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Forsyth, Georgia
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August 7, 2019     The Monroe County Reporter
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August 7, 2019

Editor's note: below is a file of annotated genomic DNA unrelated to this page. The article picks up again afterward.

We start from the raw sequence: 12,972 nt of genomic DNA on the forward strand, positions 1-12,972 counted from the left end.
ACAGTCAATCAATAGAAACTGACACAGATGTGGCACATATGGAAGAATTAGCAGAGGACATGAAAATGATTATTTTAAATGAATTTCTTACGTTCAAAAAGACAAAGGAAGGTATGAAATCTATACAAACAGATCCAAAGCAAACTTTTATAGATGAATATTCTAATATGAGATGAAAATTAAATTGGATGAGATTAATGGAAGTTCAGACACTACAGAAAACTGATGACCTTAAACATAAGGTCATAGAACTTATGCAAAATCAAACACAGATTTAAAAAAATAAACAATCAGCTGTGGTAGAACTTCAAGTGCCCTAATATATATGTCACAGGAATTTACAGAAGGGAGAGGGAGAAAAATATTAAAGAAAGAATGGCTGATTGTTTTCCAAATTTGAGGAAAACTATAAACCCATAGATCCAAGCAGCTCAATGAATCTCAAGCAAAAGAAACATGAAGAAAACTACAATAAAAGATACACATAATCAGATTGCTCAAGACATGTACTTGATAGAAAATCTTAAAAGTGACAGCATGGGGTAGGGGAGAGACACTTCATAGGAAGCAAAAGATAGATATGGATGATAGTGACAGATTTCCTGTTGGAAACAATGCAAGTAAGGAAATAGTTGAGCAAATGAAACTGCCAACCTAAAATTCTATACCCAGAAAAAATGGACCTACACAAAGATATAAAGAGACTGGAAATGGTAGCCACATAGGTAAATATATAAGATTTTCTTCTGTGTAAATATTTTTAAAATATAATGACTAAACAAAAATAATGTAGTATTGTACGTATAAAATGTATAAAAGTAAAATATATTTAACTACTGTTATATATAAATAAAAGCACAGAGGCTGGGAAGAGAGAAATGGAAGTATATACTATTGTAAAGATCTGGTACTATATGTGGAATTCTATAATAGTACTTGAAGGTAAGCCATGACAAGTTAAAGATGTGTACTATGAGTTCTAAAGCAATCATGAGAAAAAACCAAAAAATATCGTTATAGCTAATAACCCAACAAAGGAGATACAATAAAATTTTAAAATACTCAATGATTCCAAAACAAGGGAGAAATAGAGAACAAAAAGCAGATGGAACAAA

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"Declare among the nations, and publish, and set up a standard: publish, and conceal not." - Jeremiah 50:2 A 2019, 2018, 2017, 2016 winner: Editorial Page excellence ~ 2019, 20111 wlnner: Best Headline Writing 2019 winner:. Best Community Service 2019 winner:. Best Layout and Design 2019 wlnne~ Best Ser,ous Column - Don Daniel ON THE PORCH by Will Davis onna Wilson has to be one of the most impres- sive people I've ever met. A friend of ours in Macon recently gave his kidney to his daughter, who suffered from kid- ney disease. That was special. Donna is giving her kidney so that a young man she hasn't even met yet will have a new lease on life. That is incred- ible. But not totally surprising. I knew Donna was a giving person. For many months she voluntarily took the Reporters to the Culloden post office for us on Wednesday mornings so that our subscribers there could get their papers delivered that da)n And Donna doesn't do generous things for the attention. I had to text and call her multiple times to hunt her down so we could interview her for the story about her kidney donation. She just loves kids and wanted to help. See the story about it on the front page. Donna is quick to joke, however, that giving her kidney is not her most generous act. No, that would be allowing her husband and two of her children to work in law enforce- ment. Most readers remember that Donna's husband Jeff was wounded responding to a suicide call in 2014. His fellow deputy Michael Norris was killed responding to that call. A bloodied Wilson ignored his own wounds that fate- ful night to slap handcuffs on the killer as backup arrived. Jeff and Donna Wilson remind us that we have some pretty darn special neighbors here in Monroe County. And the teenager who will be getting a kidney; Amari 'gt.J:' Jefferson, is pretty special too. The young man played on my son's rec ball team a few years ago and was already showing signs of talent on the court, even overcoming my medicore coaching talents. Last year as his kidneys dedined and he endured regular dialysis, he still refused to miss practices or games with the Mary Persons football team. Donna, whose daughter plays basketball for MP, said she can't wait to see A.J. with his new kidney get back on the court. Next Thursda5 Aug. 15, thanks to Donna, A.J. is sched- uled to get that new kidney. The following da ; Friday, Donna will be giving one of her kidneys to a donor pair to complete the circle. Donna's sacrifice reminds meof the Man who said "it is more blessed to give than to receive;' and then demon- strated that truth by giving his life for every human who ever lived. I hope everyone who reads this column will take time next Thursday and Friday to pray to that One. Ask Him to give Donna and A.J and their doctors, great favor and success. I think the Author of this story is quite pleased; it's a reminder His spirit is alive and at work in Monroe County. There's another chance to give this Saturday, Aug. 10, at the Hotcakes for Hatcher supper at Forsyth UMC. Another MP student that I coached at the rec department, Hatcher Davis, is fighting a brave battle with muscular dystroph) His family needs our help. Meanwhile, word reached our office as we went to press that a Mary Persons junior ended his life at home on Tues- day morning. The young man had apparently sent mes- sages to friends thanking them for their friendship before shooting himself. Tears were shed across Monroe County as the news spread, q-here are no good answers when such tragedy strikes. We can only ask ourselves what we can do to reach out to young people in a world that is too often indifferent and cold. The actions of Jeff and Donna Wilson, and the friends of Hatcher, are pretty good guides to how Monroe Countians can reach out to neighbors and friends and bringgood out of the tragedies of this life. Mor~e C<~'Ity www. MyMCR.net is published every week by The Monroe County Reporter Inc. Will Davis, President. Robert M. Williams Jr Vice President Cheryl S. Williams, Secretary-Treasurer w ov~ Publisher/Editor publisher@mymcr.net News Editor forsyth@mymcr.net Carolyn Martel ~ Advertising Manager ads@mymcr.net Trellis Grant Business Manager business@mymcr.net Diane Glidewell Community Editor news@mymcr.net Amy Haisten Creative Director graphics@mymcr.net Oftficial Organ of Monroe County and the City of Forsyth 50 N. Jackson St PO Box 795 Forsyth, GA 31029 Periodicals Postage Paid at Forsyth, GA 31029 POSTMASTER: Send address changes to: THE MONROE COUNTY REPORTER 478-994-2358 SUBSCRIPTION RATE: In County:. $40 Out of County: $48 Single Copy: $1 Deadlines noon on Friday prior to issue. Comments featured on opinion pages are the creation of the writers, the do not necessarily reflect the opinions of The Reporter management Publication No. USPS 997-840 PEACH STATE POLITICS by Kyle Wingfield e e Imagine you owned a widget facto Mak- ing widgets has got- ten more expensive, but you are unable to raise prices for the vast major- ity of your customers and lose money selling to them. Yet, the law requires you to sell a widget to anyone who wants one. Some lawmakers come to you with a plan.will still They make you sell widgets to anyone who wants one, but you may charge more for the customers who pay you the least. Just one catch: You can't raise your prices high enough to cover your costs. So, instead of losing 77 cents on the dollar to these customers, you'll lose "only" 12 cents on the dollar. Actually, there's another catch: These customers will probably want to buy a lot more widgets than they did before. You will lose less money per wid- get, but you will - ahem - make it up on volume. If you cannot divine from that scenario how this loss-making widget factory could possibly start breaking even, con- gratulations: You under- stand why Georgia won't save struggling hospitals by expanding Medicaid. More to the point, you understand why Georgia needs to find a dif- ferent solution to the very real problems these hospitals face. Proponents of Medicaid expansion talk about putting an insurance card in people's pockets, but not all insur- ance cards are created equal. Medir~iA o signals to health providers they won't get paid what it costs them to serve the patient. They will, instead, be paid about 88 cents on the dollar on average, according to the Georgia Hospital Association. That subpar reimburse- ment rate explains why many providers don't accept Medicaid, making it second-dass insur- ance. That, in turn, is why many Medicaid patients wind up seeking care in a hospital emergency room, which is bad for them and for the hospital. By the way, this is true no matter how much of the cost of Medicaid is borne by federal taxpayers vs. state taxpayers. Unless expansion propo- nents are also prepared to dose that reimbursement gap - which could cost state taxpayers hundreds of millions of dollars, beyond the hundreds of millions Medicaid expan- sion would cost - it won't heal Georgia's hospitals. That's especially true in rural areas, where Medic- aid enrollment and lack of insurance are highest. Gov. Brian Kemp has a better option. By pursu- ing "waivers" - flexibility in how Georgia admin- isters Medicaid as well as the subsidies for care Act - he can make both programs work better and lower prices for Geor- gians. This is a huge opportu- nity. Most media coverage of the waivers issue has focused on Medicaid, yet most uninsured Geor- gians wouldn't qualify for the full Medicaid expan- sion. They make too much money to get Medicaid, but not enough to afford insurance premiums that have soared under the ACA. A waiver to help these Georgians could include a new state reinsurance program that subsidizes our sickest neighbors directly. Their healthcare costs would no longer spill over into others' insurance premiums, and plan prices would fall substantially. Beyond that, allowing a wider variety of plans than under the ACA would foster choice and competition. Allowing people to retain unspent subsidies in a personal health account to use for out-of-pocket costs would also spur them to be keener consumers. All of this would put downward pressure on prices. While we're at it, poor Georgians should be of- fered these same options, not be forced intoa bro5 more choices of providers, and they wouldn't face the disruption of losing their plan, and possibly their doctor, if they got a pay raise and no longer quali- fied for Medicaid. These kinds of changes would help Georgians the most, and Kemp is right to pursue them. The president and CEO of the Georgia Public Policy Foundation, Kyle Wingfield's column runs in papers around the state of Georgia. TAKING A LIKENS TO YOU by Dale Likens e ,! W e en I was a very made a mockery of our constitution ung lad back in that day and agreed the Democrats hio our family of had no more life in their quest to ght children andimpeach President Trump I began Mom and Dad lived in an old, to feel complete peace on one hand dilapidated house with no electric- and still became sickened at the ity and no running water. To say power and hatred the Democrats the least, our bedrooms upstairs displayed on the other. could be quite scary at Day after day I hear nighttime. Each night Bernie Sanders and 20 we retired for bed other Democratic candi- our kerosene lantern dates for the presidency was set upon a large of our country preaching dresser in the boys' socialism. Oh, they call bedroom, but it was it Democratic Socialism my sister, Shirley, who and that is supposed to would slip into our convince us it is great for room from the girls' our country. Margaret , bedroom and snuff Thatcher of Great Britain the little light that once said it best when flickered from that she said, "Socialism is lamp and suddenly our rooms were totally LI greatotherUntilpeople'syOUmoney!,run out of dark. It is no secret that That's when my socialism has never older brother, Jim, would begin one worked in any country-EVER! of his frightening bedtime stories. However, today I heard a statistic At the end of his stories he would t at 49 percent of our young mil- quietly sneak across the room on lennials are in favor of socialism. hands and knees and at the right Of course they have never been moment leap into our beds, scream- taught the fallacies of socialism, and ing and yelling, "I gotcha!" the idea of free college, free health Needless to say, I would shake like care and free handouts at the hands a baby's rattle and pull the covers of the rich sounds great to them. over my head. Later, when I hoped When those who have been blessed the ghosts had finally left our bed- to begin their own businesses begin room, I would slowly pull the covers to close those businesses because down, over my eyes, and pray all they can no longer afford to employ was well. their workers, where will the money To a young lad those stories were come from to support those who very frightening. However, many will refuse to work? The true fear? years have passed and I learned how Many of these young people who to put those stories behind me. After support these candidates will be vot- all, wasn't it President Franklin D. ers in 2020! Roosevelt who told us in 1932, "We The 'squad; as the four, young have nothing to fear but fear itself?" freshmen congresswomen call But today a new set of fears themselves, has suddenly gained surround me. As I sat down and complete power of the Democratic listened.to the Robert Mueller hear- Party. Free to now classify President ings I began to realize there was Trump as a racist, they go complete- certainly nothing to all this commo- ly unscathed as they refer to our tion about our President's collusion nation as a nation of'white suprem- with Russia. As the day rolled on acy'! Ms. Omar apparently is free to it became more and more obvi- articulate her belief that America is ous the entire inquiry was one big a terrible nation because our First farce. When the entire news media Amendment gives her that right. admitted how the Democrats had Where else but America would she or the others be free to express their hatred of the country they live in? Where else but America could someone of their beginnings rise to such importance? For the past two-and-a-half years the Democratic Party has refused to make America great again. For two- and-a-half years they have ignored the cry of the American people. For two-and-a-half years the Demo- cratic Party has done nothing but cry, "Impeach President Trump!" though they know there are no grounds for impeachment. As a young boy I pulled a blanket over my head and hid beneath the covers until the fear that faced me had passed. Now, as a grown man I will not hide my head beneath my covers. I will call evil for what it is. Isn't it time they stopped taking our money while not doing their jobs? Isn't it time we stopped calling good evil and evil good? Tonight, when my wife and I crawl into our bed and say our prayers we will be reminded of the long lines of tents along the streets of San Francisco, Los Angeles, New York City and on and on. We will be reminded, also of the return of diseases we once wiped completely from the face of this earth. We will think of the beaches that have been closed along our Gulf Coast because of some strange algae. We will think of the floods that have run ram- pant across our nation, the recent earthquakes of California, the forest fires of Arizona and the food short- age that may come as a result of the floods. And, yes, we will not forget the Democrats fighting for voting privileges of illegals coming across our borders. And, yes, we will ask God to give us the courage to pull the blanket from our eyes and speak out against the evils we bring upon ourselves. God help us to call evil for what it is! God help us to speak the truth and remember to not speak is to speak! God bless. Dale Likens is an author who lives in Monroe County.